And here we are, to the 4th and finally installment of Corrine Jackson’s How Writers Do It (Bom Chica Bom Bom–yeah, I’m still totally snickering at that title). This week’s topic is Where Stories Come From: From the time you get the idea for a novel to the day you first put your fingers to the keyboard, how does the story come to you? (i.e. Can also explore prepping to write your novel here)
Where do stories comes from?? That’s easy. Two simple words:? my butt.
Yeah, I was just dying to say that—unavoidable consequence of hanging out with a 6-yr-old boy. Sorry. But it’s pretty much true. I mean, prepping? What’s that? Does grabbing a chai latte and booting up my computer count?
I’m a pantser, through and through (although I’m trying to reform. Ask me how well that’s going once I’m halfway through my next novel. And don’t hold your breath.)
As much as I’d love to be different, I’m just not one of those fancy schmancy plotters—you know, those writers with the cute little outlines and the plot boards and highlighters and note cards. My novel ideas typically come to me randomly: while I’m in the shower, while I’m driving (sans kids, of course—the only thing that comes to me when I’m in the car with them is a serious need for Calgon and the Super Nanny). Oh, and hugely, when I’m running. Although I usually can’t write with music on, many, many a scene has been created while running to my favorite songs. Basically, an entire scene pops into my head. I hear the dialogue and feel the emotion, and then, run home to jot it down on paper.
My first novel Tainted was written almost entirely by madly typing out scenes that came to me while running, then piecing them together. And I didn’t even start at the beginning. Nope, I started with a scene about 2/3 of the way in (I think I just heard Laura McMeeking wince all the way from England.)
Seriously, though, I’ve been trying to change. With my WIP, I’ve been pondering things a great deal in my head before plunging recklessly on (I’ve got about 10k right now). It’s really challenging to nail exactly who my MC is, and I want to get it just right. So I’ve been putting her through some mental drills. I have a feeling, though, I’m not *really* going to know what she’s all about until I commit her more to paper. Writing is a pretty organic thing for me.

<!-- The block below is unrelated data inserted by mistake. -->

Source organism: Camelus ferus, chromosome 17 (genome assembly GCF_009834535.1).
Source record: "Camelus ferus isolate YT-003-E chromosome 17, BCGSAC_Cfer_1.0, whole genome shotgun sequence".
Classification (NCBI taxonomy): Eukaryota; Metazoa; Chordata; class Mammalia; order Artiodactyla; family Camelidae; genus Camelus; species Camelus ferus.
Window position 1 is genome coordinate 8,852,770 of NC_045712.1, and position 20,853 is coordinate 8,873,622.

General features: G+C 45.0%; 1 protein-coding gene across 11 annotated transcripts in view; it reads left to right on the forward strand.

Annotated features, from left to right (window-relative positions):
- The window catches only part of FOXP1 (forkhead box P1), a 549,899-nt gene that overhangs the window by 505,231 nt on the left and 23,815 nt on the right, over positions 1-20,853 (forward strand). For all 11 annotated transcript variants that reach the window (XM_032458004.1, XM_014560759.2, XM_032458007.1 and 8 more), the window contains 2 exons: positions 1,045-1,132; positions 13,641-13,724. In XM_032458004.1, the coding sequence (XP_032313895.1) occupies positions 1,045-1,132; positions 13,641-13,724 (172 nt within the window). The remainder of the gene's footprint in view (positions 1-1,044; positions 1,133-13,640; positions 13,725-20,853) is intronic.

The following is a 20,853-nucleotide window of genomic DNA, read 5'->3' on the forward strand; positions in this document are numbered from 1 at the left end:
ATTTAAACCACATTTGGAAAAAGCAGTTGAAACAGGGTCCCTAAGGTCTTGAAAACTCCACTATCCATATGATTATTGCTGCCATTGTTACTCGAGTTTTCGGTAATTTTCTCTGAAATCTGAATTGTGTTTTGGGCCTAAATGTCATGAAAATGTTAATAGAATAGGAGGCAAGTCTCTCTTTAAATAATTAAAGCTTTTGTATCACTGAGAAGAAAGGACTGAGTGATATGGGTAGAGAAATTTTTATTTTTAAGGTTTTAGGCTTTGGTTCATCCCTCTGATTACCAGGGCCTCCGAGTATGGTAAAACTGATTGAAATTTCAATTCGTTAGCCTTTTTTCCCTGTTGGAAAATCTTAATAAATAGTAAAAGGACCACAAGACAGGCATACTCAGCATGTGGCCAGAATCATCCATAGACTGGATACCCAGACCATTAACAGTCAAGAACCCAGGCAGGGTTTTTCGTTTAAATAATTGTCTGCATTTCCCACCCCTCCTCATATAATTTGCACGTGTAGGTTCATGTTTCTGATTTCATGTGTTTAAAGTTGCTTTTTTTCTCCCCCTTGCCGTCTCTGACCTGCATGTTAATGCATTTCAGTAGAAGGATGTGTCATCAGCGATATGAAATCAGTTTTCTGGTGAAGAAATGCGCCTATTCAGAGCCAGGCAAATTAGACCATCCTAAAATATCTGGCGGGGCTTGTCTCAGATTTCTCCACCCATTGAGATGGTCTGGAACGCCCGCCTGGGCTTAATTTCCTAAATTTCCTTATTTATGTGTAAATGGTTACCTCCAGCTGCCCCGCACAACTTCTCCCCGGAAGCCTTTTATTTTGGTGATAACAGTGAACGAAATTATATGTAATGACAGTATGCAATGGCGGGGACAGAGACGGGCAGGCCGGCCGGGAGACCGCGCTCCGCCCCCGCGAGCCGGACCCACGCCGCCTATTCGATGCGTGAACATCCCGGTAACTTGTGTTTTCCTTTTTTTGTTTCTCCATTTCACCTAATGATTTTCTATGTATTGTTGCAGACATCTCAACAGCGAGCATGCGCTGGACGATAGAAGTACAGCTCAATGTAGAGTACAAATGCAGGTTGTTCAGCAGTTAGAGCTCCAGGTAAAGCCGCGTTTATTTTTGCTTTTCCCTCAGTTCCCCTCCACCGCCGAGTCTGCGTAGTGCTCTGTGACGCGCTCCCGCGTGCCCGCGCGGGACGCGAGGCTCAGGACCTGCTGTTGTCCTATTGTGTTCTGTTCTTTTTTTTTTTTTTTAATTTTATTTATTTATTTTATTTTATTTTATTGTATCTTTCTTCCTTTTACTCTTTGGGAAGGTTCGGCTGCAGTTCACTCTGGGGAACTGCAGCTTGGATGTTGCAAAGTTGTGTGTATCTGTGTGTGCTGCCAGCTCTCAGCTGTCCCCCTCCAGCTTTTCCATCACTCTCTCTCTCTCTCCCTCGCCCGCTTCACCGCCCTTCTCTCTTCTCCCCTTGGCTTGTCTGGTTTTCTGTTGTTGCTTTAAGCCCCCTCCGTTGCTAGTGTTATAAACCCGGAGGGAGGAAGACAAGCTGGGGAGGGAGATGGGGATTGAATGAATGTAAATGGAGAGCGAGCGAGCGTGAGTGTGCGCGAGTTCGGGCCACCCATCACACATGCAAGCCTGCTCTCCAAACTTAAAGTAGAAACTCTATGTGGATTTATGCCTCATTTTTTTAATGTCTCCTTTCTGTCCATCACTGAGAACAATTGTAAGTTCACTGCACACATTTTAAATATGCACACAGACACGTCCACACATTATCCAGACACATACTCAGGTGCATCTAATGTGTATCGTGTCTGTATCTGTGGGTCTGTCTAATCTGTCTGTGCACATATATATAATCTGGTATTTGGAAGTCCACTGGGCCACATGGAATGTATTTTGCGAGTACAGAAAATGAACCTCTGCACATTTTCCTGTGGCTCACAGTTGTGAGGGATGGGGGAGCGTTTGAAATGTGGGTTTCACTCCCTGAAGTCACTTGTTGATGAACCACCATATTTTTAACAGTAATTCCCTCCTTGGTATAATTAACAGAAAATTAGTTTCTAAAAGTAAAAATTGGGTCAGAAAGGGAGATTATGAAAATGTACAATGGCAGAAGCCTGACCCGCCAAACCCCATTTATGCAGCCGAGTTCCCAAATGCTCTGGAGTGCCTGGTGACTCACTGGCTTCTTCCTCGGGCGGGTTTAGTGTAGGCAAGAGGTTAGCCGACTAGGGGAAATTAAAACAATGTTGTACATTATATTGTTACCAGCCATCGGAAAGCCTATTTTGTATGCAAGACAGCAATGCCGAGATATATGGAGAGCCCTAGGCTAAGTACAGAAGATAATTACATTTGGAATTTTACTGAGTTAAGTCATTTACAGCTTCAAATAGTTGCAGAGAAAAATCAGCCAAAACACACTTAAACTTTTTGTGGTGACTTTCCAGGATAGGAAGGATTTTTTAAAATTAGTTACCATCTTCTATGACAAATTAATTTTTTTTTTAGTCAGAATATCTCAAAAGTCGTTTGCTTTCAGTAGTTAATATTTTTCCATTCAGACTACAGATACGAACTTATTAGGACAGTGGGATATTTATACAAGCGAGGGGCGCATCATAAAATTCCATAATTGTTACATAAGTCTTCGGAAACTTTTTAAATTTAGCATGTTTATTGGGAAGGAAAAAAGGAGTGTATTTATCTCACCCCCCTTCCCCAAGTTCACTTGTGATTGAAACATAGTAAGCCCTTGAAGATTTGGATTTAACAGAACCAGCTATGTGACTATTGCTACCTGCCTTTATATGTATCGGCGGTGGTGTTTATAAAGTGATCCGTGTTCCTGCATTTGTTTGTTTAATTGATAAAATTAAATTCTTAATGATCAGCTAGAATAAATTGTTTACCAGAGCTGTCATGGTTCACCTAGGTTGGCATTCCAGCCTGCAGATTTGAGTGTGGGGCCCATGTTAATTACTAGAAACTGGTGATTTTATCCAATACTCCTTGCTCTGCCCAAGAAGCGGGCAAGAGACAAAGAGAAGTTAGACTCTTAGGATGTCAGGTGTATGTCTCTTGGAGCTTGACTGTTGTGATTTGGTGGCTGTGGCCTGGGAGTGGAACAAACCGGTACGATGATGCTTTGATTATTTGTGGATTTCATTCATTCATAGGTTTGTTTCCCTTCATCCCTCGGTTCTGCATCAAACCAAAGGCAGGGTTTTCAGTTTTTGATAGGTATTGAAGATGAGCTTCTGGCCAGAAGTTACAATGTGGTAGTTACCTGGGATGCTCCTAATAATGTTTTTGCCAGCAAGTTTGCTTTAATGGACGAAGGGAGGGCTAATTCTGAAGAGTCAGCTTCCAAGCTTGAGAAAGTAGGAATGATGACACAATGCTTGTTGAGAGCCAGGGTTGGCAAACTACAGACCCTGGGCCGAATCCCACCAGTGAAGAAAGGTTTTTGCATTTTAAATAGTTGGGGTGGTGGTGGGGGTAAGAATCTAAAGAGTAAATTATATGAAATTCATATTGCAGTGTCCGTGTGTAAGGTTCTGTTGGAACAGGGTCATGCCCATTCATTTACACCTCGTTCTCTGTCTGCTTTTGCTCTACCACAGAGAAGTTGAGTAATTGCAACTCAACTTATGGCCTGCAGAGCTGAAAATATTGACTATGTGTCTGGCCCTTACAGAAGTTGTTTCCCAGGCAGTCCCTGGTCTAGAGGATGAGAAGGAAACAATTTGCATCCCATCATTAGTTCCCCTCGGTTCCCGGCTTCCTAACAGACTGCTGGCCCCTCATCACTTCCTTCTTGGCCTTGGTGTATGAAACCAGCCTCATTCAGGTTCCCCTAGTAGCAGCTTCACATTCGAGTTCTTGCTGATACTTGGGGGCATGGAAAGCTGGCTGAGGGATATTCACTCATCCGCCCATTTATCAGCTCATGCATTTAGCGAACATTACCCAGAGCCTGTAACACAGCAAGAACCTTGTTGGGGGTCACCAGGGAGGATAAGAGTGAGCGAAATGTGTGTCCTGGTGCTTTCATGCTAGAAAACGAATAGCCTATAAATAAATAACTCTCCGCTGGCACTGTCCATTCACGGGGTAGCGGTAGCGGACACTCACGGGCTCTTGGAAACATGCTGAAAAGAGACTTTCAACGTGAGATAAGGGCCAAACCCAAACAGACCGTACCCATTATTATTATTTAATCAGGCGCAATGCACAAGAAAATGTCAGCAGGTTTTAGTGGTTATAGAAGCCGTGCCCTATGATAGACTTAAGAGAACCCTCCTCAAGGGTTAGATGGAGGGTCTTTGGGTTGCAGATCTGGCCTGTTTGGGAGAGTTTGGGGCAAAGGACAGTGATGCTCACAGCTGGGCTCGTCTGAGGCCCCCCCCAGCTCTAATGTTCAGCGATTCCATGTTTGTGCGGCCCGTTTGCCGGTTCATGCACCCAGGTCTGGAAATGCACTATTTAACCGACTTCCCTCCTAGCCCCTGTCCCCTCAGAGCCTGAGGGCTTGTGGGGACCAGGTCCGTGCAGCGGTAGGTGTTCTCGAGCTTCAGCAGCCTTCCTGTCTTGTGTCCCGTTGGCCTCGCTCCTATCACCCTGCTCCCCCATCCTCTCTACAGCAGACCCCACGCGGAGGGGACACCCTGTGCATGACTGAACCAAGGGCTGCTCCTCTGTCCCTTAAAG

In Plot and Structure, James Scott Bell talks about both the non-outliners (NOPs) and the outliners (Ops).
Of the NOPs he says:
The joy of being a NOP is that you get to fall in love every day. The heartache comes when you look back and see nothing resembling plot.
Admit it. All you outlining types are gloating just a little right now (and stroking your note cards lovingly—STOP THAT!) But not so fast. Here’s what he has to say about the Ops:
The value of the OP approach is that, with experience, one can virtually guarantee a solidly structured plot. The danger, however, is the lack of freshness and spontaneity the NOPs are known for.
His solution? Try a little of both. Use structure/attention to plot prior to writing, yet give yourself freedom to vary from your outlines or note cards. But whether you’re a NOP or OP, the two things he definitely recommends doing before starting to write your story are:
1) Use the LOCK system to flesh out your story. LOCK stands for Lead, Objective, Confrontation, and Knockout—a set of principles he thinks guides all successful novels.
2) Write the back cover blurb
Hope this was informative helpful didn’t totally put you to sleep! Thanks again to Corrine Jackson for her great prompts on the writing process! Don’t forget to visit her blog and the other 8 writers who posted on this subject. Plus, PRIZES–YAY!
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